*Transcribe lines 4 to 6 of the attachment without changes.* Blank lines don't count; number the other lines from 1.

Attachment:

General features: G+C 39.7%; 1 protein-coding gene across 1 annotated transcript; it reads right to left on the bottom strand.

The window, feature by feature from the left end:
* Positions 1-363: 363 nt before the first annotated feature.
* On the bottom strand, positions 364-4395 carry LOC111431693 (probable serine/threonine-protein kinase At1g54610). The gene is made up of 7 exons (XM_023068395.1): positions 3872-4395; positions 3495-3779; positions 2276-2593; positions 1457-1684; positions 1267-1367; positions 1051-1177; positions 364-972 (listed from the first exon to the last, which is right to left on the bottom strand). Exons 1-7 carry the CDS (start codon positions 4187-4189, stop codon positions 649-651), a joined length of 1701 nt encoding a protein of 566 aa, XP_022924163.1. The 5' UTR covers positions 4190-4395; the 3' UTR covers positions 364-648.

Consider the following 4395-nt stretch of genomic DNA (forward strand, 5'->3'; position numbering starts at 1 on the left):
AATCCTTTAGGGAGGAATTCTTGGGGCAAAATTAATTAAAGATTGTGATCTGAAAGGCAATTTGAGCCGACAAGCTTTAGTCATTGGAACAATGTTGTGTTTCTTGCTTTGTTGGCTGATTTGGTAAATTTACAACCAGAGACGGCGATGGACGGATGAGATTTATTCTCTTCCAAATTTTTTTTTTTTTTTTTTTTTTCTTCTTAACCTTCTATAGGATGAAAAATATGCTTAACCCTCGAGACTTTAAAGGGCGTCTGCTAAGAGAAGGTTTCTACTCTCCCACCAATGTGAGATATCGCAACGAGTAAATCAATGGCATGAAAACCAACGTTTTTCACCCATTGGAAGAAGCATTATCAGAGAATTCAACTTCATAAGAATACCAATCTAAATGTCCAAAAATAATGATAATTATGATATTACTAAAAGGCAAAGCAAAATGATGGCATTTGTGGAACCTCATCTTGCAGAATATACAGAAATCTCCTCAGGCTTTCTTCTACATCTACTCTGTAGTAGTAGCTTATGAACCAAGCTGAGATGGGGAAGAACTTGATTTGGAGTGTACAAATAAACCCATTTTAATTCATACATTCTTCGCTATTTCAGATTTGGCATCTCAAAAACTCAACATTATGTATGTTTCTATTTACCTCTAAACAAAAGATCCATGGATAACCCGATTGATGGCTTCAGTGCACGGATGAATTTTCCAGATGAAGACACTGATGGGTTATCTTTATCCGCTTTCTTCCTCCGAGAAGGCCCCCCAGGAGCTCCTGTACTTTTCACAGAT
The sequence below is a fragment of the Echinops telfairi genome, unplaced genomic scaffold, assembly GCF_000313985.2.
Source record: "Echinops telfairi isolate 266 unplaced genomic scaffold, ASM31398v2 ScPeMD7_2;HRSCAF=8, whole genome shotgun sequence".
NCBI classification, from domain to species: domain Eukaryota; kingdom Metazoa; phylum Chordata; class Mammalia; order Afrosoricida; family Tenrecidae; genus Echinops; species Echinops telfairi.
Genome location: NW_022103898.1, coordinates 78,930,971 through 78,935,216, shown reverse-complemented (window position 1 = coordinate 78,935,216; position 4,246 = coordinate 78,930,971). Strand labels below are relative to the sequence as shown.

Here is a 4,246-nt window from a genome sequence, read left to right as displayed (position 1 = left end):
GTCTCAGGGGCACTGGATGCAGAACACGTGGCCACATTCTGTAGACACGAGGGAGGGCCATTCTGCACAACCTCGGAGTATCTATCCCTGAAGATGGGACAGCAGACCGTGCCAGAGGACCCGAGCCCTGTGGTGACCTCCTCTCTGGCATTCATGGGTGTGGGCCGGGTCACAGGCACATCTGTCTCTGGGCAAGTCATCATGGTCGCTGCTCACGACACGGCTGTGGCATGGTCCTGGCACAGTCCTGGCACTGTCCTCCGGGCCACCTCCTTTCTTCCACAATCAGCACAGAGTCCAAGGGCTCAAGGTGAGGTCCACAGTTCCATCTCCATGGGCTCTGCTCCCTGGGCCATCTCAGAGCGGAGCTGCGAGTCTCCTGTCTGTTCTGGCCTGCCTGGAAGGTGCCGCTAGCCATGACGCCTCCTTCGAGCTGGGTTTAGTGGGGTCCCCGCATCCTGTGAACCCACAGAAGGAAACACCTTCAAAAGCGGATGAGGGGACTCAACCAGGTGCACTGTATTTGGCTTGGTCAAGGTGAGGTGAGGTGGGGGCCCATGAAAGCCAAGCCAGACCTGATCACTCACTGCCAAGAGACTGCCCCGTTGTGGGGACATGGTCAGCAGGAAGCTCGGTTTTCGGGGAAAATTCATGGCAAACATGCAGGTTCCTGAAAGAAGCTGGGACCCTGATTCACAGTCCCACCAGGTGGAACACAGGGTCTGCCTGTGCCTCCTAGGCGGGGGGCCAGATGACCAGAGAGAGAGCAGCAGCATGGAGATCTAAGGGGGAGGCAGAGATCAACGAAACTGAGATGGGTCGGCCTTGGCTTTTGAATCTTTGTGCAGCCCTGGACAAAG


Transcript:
* On the bottom strand, positions 364-4395 carry LOC111431693 (probable serine/threonine-protein kinase At1g54610). The gene is made up of 7 exons (XM_023068395.1): positions 3872-4395; positions 3495-3779; positions 2276-2593; positions 1457-1684; positions 1267-1367; positions 1051-1177; positions 364-972 (listed from the first exon to the last, which is right to left on the bottom strand). Exons 1-7 carry the CDS (start codon positions 4187-4189, stop codon positions 649-651), a joined length of 1701 nt encoding a protein of 566 aa, XP_022924163.1. The 5' UTR covers positions 4190-4395; the 3' UTR covers positions 364-648.

Consider the following 4395-nt stretch of genomic DNA (forward strand, 5'->3'; position numbering starts at 1 on the left):
AATCCTTTAGGGAGGAATTCTTGGGGCAAAATTAATTAAAGATTGTGATCTGAAAGGCAATTTGAGCCGACAAGCTTTAGTCATTGGAACAATGTTGTGTTTCTTGCTTTGTTGGCTGATTTGGTAAATTTACAACCAGAGACGGCGATGGACGGATGAGATTTATTCTCTTCCAAATTTTTTTTTTTTTTTTTTTTTTCTTCTTAACCTTCTATAGGATGAAAAATATGCTTAACCCTCGAGACTTTAAAGGGCGTCTGCTAAGAGAAGGTTTCTACTCTCCCACCAATGTGAGATATCGCAACGAGTAAATCAATGGCATGAAAACCAACGTTTTTCACCCATTGGAAGAAGCATTATCAGAGAATTCAACTTCATAAGAATACCAATCTAAATGTCCAAAAATAATGATAATTATGATATTACTAAAAGGCAAAGCAAAATGATGGCATTTGTGGAACCTCATCTTGCAGAATATACAGAAATCTCCTCAGGCTTTCTTCTACATCTACTCTGTAGTAGTAGCTTATGAACCAAGCTGAGATGGGGAAGAACTTGATTTGGAGTGTACAAATAAACCCATTTTAATTCATACATTCTTCGCTATTTCAGATTTGGCATCTCAAAAACTCAACATTATGTATGTTTCTATTTACCTCTAAACAAAAGATCCATGGATAACCCGATTGATGGCTTCAGTGCACGGATGAATTTTCCAGATGAAGACACTGATGGGTTATCTTTATCCGCTTTCTTCCTCCGAGAAGGCCCCCCAGGAGCTCCTGTACTTTTCACAGAT